Sibos Topic 3: Preparing for a cyber attack

By Nicole Miskelly | 6 October 2015

At Sibos this year, cyber security is a topic high on the agenda. Due to a number high profile cyber attacks over the past year, many firms are increasing spending on cyber security initiatives and are realising that unless they start to effectively protect their company, staff and clients, it is a question of when, rather than if, they will be targeted by cyber criminals.

According to industry experts, one of the biggest mistakes that firms are making when it comes to cyber security is not understanding how they are currently protected and what they can do to further protect themselves. Many of the Sibos sessions being held around this topic, focus on collaborating and joining forces with other companies to explore how to effectively deal with a cyber attack.

With comments from Murray Walton, CRO and cyber crime fighter, Fiserv, moderator of the ‘Joining Forces on Cyber Intelligence’ session at Sibos this year, bobsguide investigates what firms should be doing to prepare for a cyber attack and the role technology can play to help combat cyber crime.

According to the 2015 Information Security Breaches Survey conducted by PwC, the number of security breaches this year has increased and 9 out of 10 large organisations surveyed have suffered some sort of security breach. With this in mind, over 50 per cent of respondents expect there to be more security breaches next year than there were this year, so what can firms be doing to better prepare for a cyber attack?

Murray Walton, CRO and cybercrime fighter, Fiserv says that one of the biggest mistakes firms are making when it comes to cyber security is underestimating cyber criminals. “We are fighting organised crime with substantial human and financial capital, specific malicious objectives and business plans, and amazing patience and persistence.”

Rather than trying to crack sophisticated firewalls, cyber criminals are now concentrating on social engineering attacks, which involve duping staff members into giving away their passwords and security details. This method of attack leaves all staff members vulnerable and means that the level of human risk has gone up.

The PwC report states that 75 per cent of large organisations suffered a staff related breach this year, alongside 31 per cent of small businesses. The risks posed by human error are evident and according to Chris Richter, Senior Vice President of Managed Security Services, Level 3 Communications who spoke about cyber security back in June, 1,800 new distinct families of viruses have been detected in the past year and that “40 per cent of the top 10 data breaches in 2014 were due to lapses in non-technical controls, which includes mistakes and a lack of governance.”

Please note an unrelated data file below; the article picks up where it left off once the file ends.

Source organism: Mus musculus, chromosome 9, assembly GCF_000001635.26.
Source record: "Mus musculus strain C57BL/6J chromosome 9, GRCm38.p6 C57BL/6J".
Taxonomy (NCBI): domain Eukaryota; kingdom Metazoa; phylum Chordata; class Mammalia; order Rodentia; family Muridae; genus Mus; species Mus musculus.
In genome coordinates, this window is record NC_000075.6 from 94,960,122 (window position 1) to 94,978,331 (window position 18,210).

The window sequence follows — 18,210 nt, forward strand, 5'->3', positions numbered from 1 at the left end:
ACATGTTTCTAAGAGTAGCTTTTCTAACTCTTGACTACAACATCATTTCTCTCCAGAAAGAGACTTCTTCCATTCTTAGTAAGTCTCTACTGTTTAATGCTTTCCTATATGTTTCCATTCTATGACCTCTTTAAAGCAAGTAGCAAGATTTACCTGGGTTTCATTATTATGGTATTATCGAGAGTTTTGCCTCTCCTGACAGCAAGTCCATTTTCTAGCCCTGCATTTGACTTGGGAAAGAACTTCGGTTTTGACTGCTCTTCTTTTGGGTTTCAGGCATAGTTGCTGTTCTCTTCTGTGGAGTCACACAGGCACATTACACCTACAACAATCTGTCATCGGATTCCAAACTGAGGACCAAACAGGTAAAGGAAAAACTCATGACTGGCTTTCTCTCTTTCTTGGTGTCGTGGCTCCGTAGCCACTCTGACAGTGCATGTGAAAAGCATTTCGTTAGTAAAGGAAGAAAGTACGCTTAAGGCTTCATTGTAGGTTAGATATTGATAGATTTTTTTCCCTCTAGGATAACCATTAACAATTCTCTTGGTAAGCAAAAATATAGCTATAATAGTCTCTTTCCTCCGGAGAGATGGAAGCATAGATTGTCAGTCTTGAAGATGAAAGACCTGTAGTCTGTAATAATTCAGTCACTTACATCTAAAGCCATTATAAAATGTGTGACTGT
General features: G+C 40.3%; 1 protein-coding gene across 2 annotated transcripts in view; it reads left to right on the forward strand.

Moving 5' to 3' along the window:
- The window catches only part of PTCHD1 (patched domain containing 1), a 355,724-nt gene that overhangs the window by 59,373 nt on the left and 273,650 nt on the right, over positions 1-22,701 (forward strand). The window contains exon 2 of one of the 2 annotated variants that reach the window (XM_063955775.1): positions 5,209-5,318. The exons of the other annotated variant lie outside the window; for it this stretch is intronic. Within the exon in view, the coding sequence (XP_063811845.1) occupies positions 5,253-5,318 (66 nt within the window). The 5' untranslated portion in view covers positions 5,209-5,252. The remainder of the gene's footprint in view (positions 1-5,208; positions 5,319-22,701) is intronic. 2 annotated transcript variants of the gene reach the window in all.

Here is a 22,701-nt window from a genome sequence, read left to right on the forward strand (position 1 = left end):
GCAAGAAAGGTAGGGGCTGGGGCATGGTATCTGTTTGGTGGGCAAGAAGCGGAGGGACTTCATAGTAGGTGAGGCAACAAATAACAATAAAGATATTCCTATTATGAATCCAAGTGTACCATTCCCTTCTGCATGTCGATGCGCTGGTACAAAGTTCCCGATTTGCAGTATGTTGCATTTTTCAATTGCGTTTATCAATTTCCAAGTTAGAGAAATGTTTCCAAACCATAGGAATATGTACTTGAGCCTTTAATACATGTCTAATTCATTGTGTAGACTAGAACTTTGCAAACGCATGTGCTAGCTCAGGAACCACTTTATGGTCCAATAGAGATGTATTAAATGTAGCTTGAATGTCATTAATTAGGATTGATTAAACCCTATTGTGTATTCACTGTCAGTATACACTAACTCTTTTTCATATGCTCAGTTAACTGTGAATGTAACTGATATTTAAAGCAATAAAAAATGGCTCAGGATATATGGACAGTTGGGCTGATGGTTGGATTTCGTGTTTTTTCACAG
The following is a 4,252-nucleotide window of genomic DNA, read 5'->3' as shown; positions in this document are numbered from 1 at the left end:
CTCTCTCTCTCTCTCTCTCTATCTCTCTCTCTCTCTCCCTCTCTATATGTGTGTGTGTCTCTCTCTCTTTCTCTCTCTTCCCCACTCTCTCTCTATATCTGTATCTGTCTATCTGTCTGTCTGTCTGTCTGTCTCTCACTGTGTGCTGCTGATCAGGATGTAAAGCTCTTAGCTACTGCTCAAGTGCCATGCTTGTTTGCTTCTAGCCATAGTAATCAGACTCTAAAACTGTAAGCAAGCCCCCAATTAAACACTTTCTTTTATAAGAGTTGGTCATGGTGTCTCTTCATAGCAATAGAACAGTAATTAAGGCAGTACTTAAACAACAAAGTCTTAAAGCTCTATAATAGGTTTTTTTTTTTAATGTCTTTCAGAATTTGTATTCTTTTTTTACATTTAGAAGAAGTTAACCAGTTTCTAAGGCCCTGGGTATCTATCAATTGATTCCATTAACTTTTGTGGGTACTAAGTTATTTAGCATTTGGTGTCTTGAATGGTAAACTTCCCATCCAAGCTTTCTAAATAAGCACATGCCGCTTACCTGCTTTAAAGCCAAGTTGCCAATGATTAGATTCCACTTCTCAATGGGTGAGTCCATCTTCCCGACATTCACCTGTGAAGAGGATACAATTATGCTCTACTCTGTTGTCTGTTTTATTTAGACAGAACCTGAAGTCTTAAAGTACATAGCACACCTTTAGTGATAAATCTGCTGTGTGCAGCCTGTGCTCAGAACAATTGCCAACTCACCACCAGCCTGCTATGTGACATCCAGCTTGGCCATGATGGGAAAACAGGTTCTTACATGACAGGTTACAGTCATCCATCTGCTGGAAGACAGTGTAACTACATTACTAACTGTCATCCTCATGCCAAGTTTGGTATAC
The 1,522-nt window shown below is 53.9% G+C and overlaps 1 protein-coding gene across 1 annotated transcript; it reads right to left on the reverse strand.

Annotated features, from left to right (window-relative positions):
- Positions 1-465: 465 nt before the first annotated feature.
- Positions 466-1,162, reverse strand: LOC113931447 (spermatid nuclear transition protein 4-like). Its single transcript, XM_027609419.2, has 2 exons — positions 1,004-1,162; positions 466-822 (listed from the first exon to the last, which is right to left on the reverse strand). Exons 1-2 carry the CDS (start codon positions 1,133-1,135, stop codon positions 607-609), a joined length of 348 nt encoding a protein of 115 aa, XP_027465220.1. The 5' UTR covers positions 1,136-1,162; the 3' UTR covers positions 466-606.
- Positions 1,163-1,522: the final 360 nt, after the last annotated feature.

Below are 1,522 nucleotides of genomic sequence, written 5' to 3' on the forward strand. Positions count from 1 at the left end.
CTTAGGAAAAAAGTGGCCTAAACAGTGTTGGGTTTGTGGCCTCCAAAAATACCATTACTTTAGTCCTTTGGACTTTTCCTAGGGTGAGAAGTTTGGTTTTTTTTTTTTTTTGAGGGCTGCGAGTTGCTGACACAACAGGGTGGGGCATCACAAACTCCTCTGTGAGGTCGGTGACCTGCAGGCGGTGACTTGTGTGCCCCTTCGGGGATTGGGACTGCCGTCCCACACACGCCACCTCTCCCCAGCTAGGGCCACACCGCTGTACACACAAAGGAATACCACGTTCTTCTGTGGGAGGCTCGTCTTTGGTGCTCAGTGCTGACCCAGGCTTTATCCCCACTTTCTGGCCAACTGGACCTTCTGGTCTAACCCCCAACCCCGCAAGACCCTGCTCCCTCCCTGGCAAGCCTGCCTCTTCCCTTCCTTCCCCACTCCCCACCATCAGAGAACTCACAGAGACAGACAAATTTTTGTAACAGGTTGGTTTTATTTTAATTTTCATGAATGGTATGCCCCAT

Many industry experts believe that firms should be making efforts to train staff about security, which could help eliminate mistakes that could lead to a breach, as well as helps them notice odd behaviour by malicious insiders or fraudsters. Also, organisations should perform vulnerability scans against every system in their network, both internal and external.

According to Walton, the top 5 things firms should be doing to prepare for a cyber attack are:

1. Understand your potential attack surface. Maintain a detailed, evergreen inventory of your hardware, software, networks and data assets. You can’t protect it unless you know it’s there.   

2. Acquire threat intelligence systematically. Assess what’s happening externally against who you are, what you do, and how you do it. Adapt your defensive paradigm accordingly.

3. Incorporate cyber-attack scenarios into your business continuity plans. Test regularly with your internal teams, your vendor community, and industry groups that sponsor exercises.

4. Cultivate a broad set of law enforcement contacts, to ensure there will be parties who already know you and your business at the other end of the phone when you need them. 

5. Plan communication strategy and tactics you would employ under cyber-attack conditions. In advance of need, plot the roles and responsibilities of your response team, retain and brief any third party resources you would tap, identify the constituencies you would need or want to reach, and draft general templates that could accelerate your response to foreseeable cyber-attack scenarios. 

What role can technology play to help the industry combat cybercrime? According to Murray, predictive analytics coupled with automated monitoring can identify the precedent conditions for cybercrime, such as privilege escalations or anomalous processing activity or unusual data traffic, before a cyber attack comes to fruition. He also believes that automation can improve the speed and effectiveness of important-but-routine tasks such as asset inventory and patching that are essential to environmental hygiene. 

However, Walton says that many organisations are over-relying on technology and need to remember that risk can only be successfully managed if there are varying levels of support. “Effective risk management requires an artful balance of people, process, technology, infrastructure and third party support. Each of these vectors can make a significant contribution to deterring and managing the risks of cyber attack, and should be exploited to its fullest potential based on an organisation’s threat profile. Avoid the general tendency to over-rely on technology defences, under-rate the potential for process discipline, and miss opportunities to enlist your own people more broadly in this war.”

Hear more from Murray at ‘The Joining Forces on Cyber Intelligence’ session at 10.15am on Monday 12th October.

Don’t miss Sibos Topic 4:  How are corporate treasurer requirements evolving? later on this week…

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